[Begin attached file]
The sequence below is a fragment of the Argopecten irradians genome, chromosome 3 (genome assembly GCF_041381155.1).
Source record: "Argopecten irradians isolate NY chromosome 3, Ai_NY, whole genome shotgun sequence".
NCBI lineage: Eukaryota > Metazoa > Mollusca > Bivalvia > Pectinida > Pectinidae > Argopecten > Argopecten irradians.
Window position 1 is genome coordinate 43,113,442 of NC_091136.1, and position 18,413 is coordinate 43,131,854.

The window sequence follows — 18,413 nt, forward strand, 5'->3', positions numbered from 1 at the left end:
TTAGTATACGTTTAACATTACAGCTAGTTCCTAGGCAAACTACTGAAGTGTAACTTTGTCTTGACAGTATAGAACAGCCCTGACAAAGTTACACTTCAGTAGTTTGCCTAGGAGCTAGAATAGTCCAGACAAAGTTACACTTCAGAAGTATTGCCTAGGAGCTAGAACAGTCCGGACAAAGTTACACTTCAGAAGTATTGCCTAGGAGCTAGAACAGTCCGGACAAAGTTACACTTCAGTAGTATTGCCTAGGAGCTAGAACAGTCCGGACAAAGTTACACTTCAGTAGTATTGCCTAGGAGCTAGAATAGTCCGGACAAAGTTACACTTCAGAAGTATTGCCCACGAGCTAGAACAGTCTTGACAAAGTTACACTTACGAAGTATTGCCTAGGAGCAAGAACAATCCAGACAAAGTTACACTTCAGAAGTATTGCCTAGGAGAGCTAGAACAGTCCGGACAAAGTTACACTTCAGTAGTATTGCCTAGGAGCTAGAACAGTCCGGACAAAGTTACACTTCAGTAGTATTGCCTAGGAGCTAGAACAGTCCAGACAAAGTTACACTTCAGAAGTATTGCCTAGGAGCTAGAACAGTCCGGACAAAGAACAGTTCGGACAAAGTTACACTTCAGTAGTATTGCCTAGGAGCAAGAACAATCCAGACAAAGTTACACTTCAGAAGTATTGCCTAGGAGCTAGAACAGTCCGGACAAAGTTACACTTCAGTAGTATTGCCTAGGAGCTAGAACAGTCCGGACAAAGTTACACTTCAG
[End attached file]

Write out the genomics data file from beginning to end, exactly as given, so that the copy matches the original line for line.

The sequence below is a fragment of the Argopecten irradians genome, chromosome 3 (genome assembly GCF_041381155.1).
Source record: "Argopecten irradians isolate NY chromosome 3, Ai_NY, whole genome shotgun sequence".
NCBI lineage: Eukaryota > Metazoa > Mollusca > Bivalvia > Pectinida > Pectinidae > Argopecten > Argopecten irradians.
Window position 1 is genome coordinate 43,113,442 of NC_091136.1, and position 18,413 is coordinate 43,131,854.

The window sequence follows — 18,413 nt, forward strand, 5'->3', positions numbered from 1 at the left end:
TTAGTATACGTTTAACATTACAGCTAGTTCCTAGGCAAACTACTGAAGTGTAACTTTGTCTTGACAGTATAGAACAGCCCTGACAAAGTTACACTTCAGTAGTTTGCCTAGGAGCTAGAATAGTCCAGACAAAGTTACACTTCAGAAGTATTGCCTAGGAGCTAGAACAGTCCGGACAAAGTTACACTTCAGAAGTATTGCCTAGGAGCTAGAACAGTCCGGACAAAGTTACACTTCAGTAGTATTGCCTAGGAGCTAGAACAGTCCGGACAAAGTTACACTTCAGTAGTATTGCCTAGGAGCTAGAATAGTCCGGACAAAGTTACACTTCAGAAGTATTGCCCACGAGCTAGAACAGTCTTGACAAAGTTACACTTACGAAGTATTGCCTAGGAGCAAGAACAATCCAGACAAAGTTACACTTCAGAAGTATTGCCTAGGAGAGCTAGAACAGTCCGGACAAAGTTACACTTCAGTAGTATTGCCTAGGAGCTAGAACAGTCCGGACAAAGTTACACTTCAGTAGTATTGCCTAGGAGCTAGAACAGTCCAGACAAAGTTACACTTCAGAAGTATTGCCTAGGAGCTAGAACAGTCCGGACAAAGAACAGTTCGGACAAAGTTACACTTCAGTAGTATTGCCTAGGAGCAAGAACAATCCAGACAAAGTTACACTTCAGAAGTATTGCCTAGGAGCTAGAACAGTCCGGACAAAGTTACACTTCAGTAGTATTGCCTAGGAGCTAGAACAGTCCGGACAAAGTTACACTTCAG